This article is part of a series based on the book ‘Metaverse NFTs Uprising: The Ultimate Guide’, which seeks to enlighten readers on the complex topics of the Metaverse, non-fungible tokens, and their impact on multiple industries and society more widely. Written by Dinis Guarda with the collaboration of Maria Lusitano, Anthony de Sigley, Karolina Makuch, William Hosie, Lisa Carlson and Hilton Supra.
From Facebook’s massive rebranding strategy around Meta making headlines, to luxury fashion brands investing in NFTs, surfing or shopping in the Metaverse is a case of combining virtual reality, augmented reality, social media, virtual stores, video games, and NFTs into a cogent, singular experience. Whether we’re dealing with virtual pets or fashion avatars, creating, exchanging or owning digital goods is the norm for today’s tech savvy consumer. Cathy Hackl, popularly known as the ‘Godmother of the metaverse’, defines it in Vogue Business as a ”further convergence of our physical and digital lives”:
In some ways it’s about the internet breaking free from the rectangles in our hands, desks and walls and being all around us.
Daria Shapovalova and Natalia Modenova, co-founders of DressX, are at the forefront of the ‘meta’ movement. DressX is an emerging platform for both consumers, digital and traditional fashion brands to enter the Metaverse. The company not only sells virtual clothing but also offers a spectrum of services, from digitizing physical collections to creating digital collections from scratch or adding another layer to fashion NFTs that allows buyers to wear those in augmented reality through their app. The vision?
We strongly believe that the amount of clothing produced today is way greater than humanity needs. We share the beauty and excitement that physical fashion creates, but we believe that there are ways to produce less, to produce more sustainably, and not to produce at all. At a current stage of DressX development, we aim to show that some clothes can exist only in their digital versions. Don’t shop less, shop digital fashion.
The Fabricant, another player in the virtual space, is a digital fashion house creating digital-only fashion that can be used and traded in the virtual space. One of their pieces, ‘Iridescence’, perceived as the world’s first digital-only dress, reportedly sold for $9500. Today, it is a collectible. What’s more, Fabricant has launched a new platform that aspires to democratise fashion. Per its official blog, The Fabricant Studio is attempting to create a decentralised future by enabling any one of us to design, trade and wear digital fashion NFTs in the Metaverse.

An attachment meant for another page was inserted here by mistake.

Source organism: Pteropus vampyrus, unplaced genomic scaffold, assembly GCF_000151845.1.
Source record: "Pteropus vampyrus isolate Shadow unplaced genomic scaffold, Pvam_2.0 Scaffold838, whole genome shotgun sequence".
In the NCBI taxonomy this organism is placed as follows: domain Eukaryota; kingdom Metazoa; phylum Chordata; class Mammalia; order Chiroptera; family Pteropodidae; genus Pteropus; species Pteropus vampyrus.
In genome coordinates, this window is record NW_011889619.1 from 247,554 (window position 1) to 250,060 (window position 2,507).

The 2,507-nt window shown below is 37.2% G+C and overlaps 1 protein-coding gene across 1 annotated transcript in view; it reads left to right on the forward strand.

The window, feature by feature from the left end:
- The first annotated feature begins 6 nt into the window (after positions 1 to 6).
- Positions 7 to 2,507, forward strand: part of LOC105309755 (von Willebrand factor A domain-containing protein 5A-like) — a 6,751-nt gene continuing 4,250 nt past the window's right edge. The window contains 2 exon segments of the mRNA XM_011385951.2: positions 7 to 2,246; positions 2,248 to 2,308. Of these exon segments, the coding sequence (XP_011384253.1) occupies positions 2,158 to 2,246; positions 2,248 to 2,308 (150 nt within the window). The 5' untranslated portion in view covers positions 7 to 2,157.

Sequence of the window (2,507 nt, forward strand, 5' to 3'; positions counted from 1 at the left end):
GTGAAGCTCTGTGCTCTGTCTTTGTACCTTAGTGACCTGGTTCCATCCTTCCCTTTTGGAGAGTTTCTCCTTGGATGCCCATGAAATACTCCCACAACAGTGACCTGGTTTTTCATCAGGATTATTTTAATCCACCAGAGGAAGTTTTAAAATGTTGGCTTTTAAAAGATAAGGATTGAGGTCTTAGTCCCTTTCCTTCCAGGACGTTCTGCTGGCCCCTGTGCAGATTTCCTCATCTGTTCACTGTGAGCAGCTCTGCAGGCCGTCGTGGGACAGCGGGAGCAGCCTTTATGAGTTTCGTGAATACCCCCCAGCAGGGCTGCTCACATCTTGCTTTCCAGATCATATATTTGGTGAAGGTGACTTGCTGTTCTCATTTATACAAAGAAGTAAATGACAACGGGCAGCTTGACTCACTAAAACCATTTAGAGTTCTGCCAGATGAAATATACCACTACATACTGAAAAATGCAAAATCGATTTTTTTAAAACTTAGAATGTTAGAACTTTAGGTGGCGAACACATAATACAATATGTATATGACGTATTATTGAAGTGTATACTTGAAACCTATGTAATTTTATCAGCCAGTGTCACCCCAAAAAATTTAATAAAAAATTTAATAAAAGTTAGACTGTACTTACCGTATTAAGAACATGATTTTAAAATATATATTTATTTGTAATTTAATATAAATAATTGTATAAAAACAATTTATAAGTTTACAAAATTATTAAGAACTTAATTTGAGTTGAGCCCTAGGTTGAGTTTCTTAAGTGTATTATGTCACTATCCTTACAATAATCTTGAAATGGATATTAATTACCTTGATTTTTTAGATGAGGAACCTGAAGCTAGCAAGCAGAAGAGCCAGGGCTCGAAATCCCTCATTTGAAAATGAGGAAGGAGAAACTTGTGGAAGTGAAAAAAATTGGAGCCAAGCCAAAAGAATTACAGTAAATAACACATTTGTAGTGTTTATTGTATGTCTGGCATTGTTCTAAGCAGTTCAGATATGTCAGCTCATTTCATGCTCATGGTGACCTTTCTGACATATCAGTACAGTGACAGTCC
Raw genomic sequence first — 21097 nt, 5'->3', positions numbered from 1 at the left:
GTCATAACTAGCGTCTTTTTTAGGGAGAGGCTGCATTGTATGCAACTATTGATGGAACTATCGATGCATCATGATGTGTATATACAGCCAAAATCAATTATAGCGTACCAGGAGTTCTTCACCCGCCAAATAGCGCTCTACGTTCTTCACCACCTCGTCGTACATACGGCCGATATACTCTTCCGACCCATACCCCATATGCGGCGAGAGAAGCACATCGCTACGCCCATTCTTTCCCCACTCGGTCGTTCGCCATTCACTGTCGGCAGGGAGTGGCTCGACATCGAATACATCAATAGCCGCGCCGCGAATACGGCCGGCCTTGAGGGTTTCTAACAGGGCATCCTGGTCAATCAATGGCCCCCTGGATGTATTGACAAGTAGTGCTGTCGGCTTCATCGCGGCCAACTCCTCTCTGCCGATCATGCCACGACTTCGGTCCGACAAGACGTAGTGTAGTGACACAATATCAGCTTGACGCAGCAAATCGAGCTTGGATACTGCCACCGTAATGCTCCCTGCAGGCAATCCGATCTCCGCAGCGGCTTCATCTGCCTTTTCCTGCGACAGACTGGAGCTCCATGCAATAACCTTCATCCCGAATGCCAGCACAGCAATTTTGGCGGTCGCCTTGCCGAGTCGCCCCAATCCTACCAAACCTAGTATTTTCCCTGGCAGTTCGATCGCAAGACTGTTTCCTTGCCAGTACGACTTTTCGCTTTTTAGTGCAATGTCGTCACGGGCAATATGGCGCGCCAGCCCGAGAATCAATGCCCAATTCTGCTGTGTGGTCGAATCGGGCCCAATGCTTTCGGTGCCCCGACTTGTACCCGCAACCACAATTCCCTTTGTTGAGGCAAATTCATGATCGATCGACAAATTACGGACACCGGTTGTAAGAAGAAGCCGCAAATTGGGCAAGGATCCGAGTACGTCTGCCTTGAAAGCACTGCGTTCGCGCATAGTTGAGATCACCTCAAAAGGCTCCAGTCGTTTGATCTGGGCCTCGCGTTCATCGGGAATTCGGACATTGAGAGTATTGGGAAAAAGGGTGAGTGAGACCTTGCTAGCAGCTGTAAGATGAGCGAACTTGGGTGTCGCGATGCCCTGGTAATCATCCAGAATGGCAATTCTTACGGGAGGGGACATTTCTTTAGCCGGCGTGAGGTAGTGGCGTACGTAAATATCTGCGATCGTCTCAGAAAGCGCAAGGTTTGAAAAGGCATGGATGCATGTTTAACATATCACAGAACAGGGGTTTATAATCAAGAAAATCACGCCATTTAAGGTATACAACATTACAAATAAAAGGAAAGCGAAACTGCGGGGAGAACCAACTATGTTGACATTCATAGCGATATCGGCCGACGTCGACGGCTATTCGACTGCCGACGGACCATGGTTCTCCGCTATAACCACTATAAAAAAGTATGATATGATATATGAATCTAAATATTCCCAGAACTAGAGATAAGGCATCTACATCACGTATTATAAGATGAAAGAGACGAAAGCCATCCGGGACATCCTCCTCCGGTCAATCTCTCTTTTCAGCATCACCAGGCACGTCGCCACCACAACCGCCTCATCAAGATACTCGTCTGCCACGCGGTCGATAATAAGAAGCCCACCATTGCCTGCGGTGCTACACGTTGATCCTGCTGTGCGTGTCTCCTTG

The passion and creative energy we’ve poured into The Fabricant Studio signals our intention to construct an entirely new fashion economy. It’s one built on blockchain with a mission to burn down fashion’s velvet-roped power structures, giving everyone the tools to become a digital fashion designer and take ownership of collections… As we said in our manifesto, ‘A kid in Dakar will stand as much chance as a kid in Paris of becoming an influential fashion force’.
This overlap between the immersive digital space and physical fashion was taken a step further by Decentraland, a browser-based 3D virtual world, which hosted Metaverse Fashion Week, with several heavyweights including Tommy Hilfiger, DKNY, Karl Lagerfeld, Dolce and Gabbana, Selfridges, Forever 21, and Perry Ellis America participating and featuring AI and robots, luxury fashion NFTs and immersive runway experiences. Tommy Hilfiger, for example, offered physical products as NFTs. To purchases, buyers required an Ethereum wallet. It was one more step towards democratising fashion — within the digital ecosystem, anyone could attend Metaverse Fashion Week, therefore eliminating exclusivity which was the cornerstone of luxury fashion. It also worked out to be a way of getting more people to the platform and making it more attractive to the tech savvy.
There is no doubt that shopping in the metaverse is the future of fashion. Digital fashion and virtual spaces continue to evolve from niche to mainstream, and fashion brands are taking virtual events like Metaverse Fashion Week, more seriously. In addition, luxury fashion brands such as Gucci and Ralph Lauren have opened virtual pop-ups on Metaverse platforms Roblox and Zepeto. Meanwhile, Nike and Vans, among several others, have opened digital stores in Roblox.
Initially an experiment for a niche audience, Metaverse shopping has become an essential part of a fashion brand’s strategy. Digital shopping, avatars and outfit generator apps are just some of the consumer experiences offered in Metaverse shopping. It’s a win-win: shopping in the Metaverse with the integration of AI has the advantage of tracking every single consumer’s activity, purchase history, preferences and demographic profile and use this data to offer personalised recommendations that encourage purchases. In parallel, the Metaverse creates a unified experience, enabling us to travel between different virtual spaces, allowing us to surf virtual stores, try on clothes online at a 3D fitting room and get a 360-degree view of what these clothes would look like.
I worked with Condenast India as Digital Editor and launched Vogue India’s portal. Four years later, I turned entrepreneur and launched my luxury portal www.explosivefashion.in. Perhaps it’s my vision and exclusive content that’s placed Explosive Fashion at the forefront of luxury: reporting from fashion weeks, collaborating with luxury brands, presenting royal families’ vision, championing talent, reviewing hotels and restaurants, writing on travel, heritage. My editorial is of a storyteller, the story of the person behind the brand.